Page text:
What purpose does “Transparent” serve? I seriously don’t know, because it really does set it to make it completely invisible.
If someone needs to use closed captions, why on earth would they set it to “transparent”? And if they don’t want it, they should be able to just turn it off from within whatever application they’re using and not make a system-wide change! (And a practically useless one at that!)

Rant over.

Wait. Uni… again?

This will be short (by my standards) as I’m heading off to start the semester tomorrow when I’ve only just returned less than 48 hours ago, which also included missing Orientation and other things, so that’ll be fun!

I don’t think I can keep up with short-notice surprises on the first of every month, since you probably won’t believe me on April Fools (maybe?) and for the obvious reason that 12 surprises a year would evidently give a poor reader some form of stress-related heart attack[citation..?].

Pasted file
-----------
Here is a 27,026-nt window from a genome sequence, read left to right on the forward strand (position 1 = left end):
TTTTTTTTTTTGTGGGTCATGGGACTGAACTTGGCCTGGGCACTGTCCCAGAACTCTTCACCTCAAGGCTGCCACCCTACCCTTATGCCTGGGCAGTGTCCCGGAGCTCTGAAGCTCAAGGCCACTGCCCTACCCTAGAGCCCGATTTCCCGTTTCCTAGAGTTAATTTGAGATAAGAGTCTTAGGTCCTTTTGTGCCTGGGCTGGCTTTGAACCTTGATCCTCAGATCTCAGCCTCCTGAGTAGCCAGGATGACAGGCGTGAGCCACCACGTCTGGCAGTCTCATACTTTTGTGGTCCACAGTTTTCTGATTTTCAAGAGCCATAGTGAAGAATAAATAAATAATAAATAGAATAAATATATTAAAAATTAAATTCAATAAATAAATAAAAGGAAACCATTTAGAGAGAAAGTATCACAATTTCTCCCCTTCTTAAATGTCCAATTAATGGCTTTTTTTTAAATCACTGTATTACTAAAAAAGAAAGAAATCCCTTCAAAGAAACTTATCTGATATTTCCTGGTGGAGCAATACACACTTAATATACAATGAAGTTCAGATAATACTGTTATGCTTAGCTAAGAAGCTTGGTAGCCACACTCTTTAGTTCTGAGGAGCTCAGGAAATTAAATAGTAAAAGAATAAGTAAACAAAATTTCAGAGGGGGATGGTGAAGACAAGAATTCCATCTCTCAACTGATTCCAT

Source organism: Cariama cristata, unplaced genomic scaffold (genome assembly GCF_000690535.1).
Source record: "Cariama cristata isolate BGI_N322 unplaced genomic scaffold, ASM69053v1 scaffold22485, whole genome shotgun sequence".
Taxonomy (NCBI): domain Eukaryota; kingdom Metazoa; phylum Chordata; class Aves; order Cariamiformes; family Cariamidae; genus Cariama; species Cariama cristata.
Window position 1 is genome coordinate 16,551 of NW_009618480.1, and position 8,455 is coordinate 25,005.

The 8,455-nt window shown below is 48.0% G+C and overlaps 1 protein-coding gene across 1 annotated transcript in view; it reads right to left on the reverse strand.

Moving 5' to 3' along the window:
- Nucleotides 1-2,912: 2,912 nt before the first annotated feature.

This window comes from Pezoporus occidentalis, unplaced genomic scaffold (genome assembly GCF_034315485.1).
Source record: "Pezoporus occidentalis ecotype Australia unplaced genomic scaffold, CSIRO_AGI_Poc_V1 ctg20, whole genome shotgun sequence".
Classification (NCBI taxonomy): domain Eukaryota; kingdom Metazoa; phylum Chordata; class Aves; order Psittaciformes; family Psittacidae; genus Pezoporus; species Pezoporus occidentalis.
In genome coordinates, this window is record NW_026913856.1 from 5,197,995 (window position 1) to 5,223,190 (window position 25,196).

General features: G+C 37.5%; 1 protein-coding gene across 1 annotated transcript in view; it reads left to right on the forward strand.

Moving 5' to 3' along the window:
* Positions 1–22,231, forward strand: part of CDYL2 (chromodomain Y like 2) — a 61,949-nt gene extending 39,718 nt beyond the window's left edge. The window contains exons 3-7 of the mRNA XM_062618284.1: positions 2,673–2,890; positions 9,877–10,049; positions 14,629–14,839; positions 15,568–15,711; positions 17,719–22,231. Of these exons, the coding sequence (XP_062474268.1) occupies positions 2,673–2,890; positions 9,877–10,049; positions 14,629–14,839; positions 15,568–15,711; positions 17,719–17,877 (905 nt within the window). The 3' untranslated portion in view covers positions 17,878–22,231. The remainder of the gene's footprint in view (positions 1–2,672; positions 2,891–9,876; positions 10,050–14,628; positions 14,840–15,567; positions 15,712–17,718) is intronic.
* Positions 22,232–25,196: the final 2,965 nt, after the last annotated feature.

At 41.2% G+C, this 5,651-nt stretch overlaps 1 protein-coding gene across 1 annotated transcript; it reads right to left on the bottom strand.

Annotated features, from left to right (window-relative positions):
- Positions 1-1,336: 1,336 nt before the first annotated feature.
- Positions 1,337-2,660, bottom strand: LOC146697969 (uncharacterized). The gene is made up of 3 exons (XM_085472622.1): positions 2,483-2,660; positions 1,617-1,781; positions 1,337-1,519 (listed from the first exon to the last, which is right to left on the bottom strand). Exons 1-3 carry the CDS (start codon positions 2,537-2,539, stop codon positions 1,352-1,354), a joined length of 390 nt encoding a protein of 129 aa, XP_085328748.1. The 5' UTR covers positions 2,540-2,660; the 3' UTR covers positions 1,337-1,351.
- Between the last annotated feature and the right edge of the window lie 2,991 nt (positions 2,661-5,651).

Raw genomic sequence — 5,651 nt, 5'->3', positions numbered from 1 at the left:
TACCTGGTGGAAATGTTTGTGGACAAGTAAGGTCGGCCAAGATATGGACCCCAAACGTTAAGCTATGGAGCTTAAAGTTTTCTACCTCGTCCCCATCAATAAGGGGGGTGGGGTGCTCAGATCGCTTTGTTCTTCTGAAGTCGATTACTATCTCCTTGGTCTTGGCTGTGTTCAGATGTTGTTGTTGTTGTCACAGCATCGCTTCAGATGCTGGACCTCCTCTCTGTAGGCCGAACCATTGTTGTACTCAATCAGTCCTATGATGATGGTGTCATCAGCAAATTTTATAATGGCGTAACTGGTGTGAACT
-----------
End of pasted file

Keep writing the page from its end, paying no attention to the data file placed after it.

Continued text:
After my graduation from the Australian National University last year, I secretly came back on a mission which involved a bit of toing and froing between departments at the University of Auckland.

End result? I’m now officially a postgraduate student doing Software Engineering* there for at least a little while. Just as that was wrapping up, I jetted off to Europe – with fingers crossed for approvals for my courses which required concessions to be applied (and eventually they did.)

And just in case you’d like to stalk my jetlagged person around, here’s a handy timetable:


  • Yes, I’m now really in Auckland.
  • No, I’m not hanging around a university campus for no reason.